Does this mean that having my walls open right now is not really that big of an advantage for home automation?
Not at all; having your walls open is a huge advantage. Wireless stuff is getting better, but I'd still rather have all of my security wired if I had the chance. And, with wired you don't have to be constantly replacing batteries everywhere. Plus, you have a chance to do some things that would be harder to do with wireless.
Make sure you get some alarm wire to every door and window location. You don't necessarily have to home-run every single window; daisy chaining the windows in a given room will be OK in most situations. If you have a window that you know you're going to leave open a lot, you might want to wire it individually. Do wire each door individually. And since you mentioned window treatments, make sure you get a separate run up to a top corner of each window opening where you might want to put in a motorized treatment.
Run at least one run of Cat4e to each room. If you have a place where you know you will have an entertainment center, run two or three. Also run one to each thermostat location. Run either coax or Cat5 to each exterior location where you might want to put a camera; also pull one or two extra coax runs to a south location on the house in case you decide to go for satellite TV or radio in the future.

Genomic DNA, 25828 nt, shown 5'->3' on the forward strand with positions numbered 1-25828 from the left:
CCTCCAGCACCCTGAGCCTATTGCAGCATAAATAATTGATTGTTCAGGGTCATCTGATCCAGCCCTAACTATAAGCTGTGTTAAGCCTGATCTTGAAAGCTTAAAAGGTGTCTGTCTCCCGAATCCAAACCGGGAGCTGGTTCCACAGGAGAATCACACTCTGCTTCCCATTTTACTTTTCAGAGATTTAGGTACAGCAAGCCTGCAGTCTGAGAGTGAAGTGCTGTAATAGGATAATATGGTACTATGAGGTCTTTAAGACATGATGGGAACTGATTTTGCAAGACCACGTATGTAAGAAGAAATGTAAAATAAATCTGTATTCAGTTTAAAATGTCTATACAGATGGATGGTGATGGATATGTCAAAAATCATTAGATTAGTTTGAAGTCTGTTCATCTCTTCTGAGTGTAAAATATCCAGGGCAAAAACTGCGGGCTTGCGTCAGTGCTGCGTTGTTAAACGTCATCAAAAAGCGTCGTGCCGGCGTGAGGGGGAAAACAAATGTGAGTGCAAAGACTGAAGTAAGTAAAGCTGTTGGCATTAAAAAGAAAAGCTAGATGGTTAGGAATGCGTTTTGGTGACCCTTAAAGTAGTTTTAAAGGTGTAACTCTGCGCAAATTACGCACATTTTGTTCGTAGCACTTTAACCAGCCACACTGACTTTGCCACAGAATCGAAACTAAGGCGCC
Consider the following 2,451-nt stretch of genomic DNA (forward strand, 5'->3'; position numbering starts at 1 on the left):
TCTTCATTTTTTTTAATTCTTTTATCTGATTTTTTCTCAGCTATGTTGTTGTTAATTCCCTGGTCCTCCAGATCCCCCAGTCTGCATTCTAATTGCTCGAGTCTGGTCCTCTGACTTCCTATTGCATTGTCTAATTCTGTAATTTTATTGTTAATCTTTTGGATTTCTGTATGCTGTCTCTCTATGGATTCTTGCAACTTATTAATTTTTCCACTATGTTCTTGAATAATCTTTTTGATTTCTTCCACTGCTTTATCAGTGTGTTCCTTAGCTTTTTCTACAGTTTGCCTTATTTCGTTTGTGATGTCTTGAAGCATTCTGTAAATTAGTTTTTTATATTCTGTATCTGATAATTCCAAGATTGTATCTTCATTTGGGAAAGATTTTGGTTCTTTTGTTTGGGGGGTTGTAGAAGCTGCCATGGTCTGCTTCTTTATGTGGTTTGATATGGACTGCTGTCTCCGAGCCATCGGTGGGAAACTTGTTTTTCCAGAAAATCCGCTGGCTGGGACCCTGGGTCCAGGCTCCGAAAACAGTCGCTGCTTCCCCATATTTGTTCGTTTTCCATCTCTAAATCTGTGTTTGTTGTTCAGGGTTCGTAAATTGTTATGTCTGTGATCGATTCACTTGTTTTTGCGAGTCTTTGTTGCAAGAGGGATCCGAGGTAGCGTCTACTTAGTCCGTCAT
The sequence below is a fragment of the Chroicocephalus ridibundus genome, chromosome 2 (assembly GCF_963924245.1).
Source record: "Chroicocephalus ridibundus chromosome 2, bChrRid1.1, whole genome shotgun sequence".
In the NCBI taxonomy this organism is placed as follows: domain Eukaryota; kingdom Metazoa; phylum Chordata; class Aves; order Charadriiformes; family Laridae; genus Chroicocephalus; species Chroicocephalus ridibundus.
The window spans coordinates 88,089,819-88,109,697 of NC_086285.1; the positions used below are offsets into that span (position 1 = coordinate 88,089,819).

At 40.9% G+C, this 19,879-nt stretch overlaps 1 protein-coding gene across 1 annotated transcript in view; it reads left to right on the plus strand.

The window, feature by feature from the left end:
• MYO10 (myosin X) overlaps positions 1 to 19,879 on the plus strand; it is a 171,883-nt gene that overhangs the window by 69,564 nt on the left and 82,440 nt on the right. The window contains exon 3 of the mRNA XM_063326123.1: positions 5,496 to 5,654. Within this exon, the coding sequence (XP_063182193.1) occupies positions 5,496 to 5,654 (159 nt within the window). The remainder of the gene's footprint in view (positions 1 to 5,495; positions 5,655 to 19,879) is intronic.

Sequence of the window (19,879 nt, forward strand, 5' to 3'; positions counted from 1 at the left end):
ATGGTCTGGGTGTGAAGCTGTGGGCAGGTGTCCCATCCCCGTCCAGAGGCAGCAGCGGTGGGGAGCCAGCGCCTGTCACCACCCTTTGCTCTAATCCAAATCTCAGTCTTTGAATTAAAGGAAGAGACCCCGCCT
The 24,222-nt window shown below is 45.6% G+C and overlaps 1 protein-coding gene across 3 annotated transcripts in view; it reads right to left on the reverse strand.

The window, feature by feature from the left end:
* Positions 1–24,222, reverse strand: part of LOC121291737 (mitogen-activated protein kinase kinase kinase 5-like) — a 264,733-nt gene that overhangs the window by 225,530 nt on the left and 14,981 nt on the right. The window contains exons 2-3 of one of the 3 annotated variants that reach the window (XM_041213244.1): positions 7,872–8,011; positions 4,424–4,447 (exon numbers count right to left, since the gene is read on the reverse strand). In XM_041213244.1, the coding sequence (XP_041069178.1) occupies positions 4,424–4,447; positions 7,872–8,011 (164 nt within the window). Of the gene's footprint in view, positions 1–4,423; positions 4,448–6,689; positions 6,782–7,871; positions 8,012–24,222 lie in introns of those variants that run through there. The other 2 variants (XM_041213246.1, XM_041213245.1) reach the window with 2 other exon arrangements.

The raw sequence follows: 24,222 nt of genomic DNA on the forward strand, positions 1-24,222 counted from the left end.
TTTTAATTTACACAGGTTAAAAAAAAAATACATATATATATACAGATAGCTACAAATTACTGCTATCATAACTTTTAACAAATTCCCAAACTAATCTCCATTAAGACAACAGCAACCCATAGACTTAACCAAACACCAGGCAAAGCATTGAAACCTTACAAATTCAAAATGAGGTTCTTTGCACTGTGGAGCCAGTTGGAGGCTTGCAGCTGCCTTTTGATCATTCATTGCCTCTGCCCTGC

Think about which doors you will routinely use for entry and exit; you'll need a keypad of some sort near each one so you can arm/disarm the security. Pull some alarm wire to the location in your garage where the garage door buttons will be, so you can connect those to your system and have it control the doors. Think about where to put exterior temperature or daylight sensors and run some Cat5 there. Are you going to have a lawn irrigation system? Pull some Cat5 to where its controls will be. Pull a Cat5 run to a location in each room where you might want to put in an audio system control pad.
One thing you may not need/want to hardwire is lighting control. There are some good hardwired lighting control systems available, but they tend to be expensive. And, in some areas, connecting the low-voltage wiring for lighting control to the line-voltage control devices is problematic from a code standpoint. Most people who use UPB have had good results with it (including me). UPB transmits signals over the power lines and doesn't require separate wiring.
Finally, a basic but often-overlooked point: Wherever you are going to put your controller, be sure to pull a dedicated branch circuit to that location. And a phone line.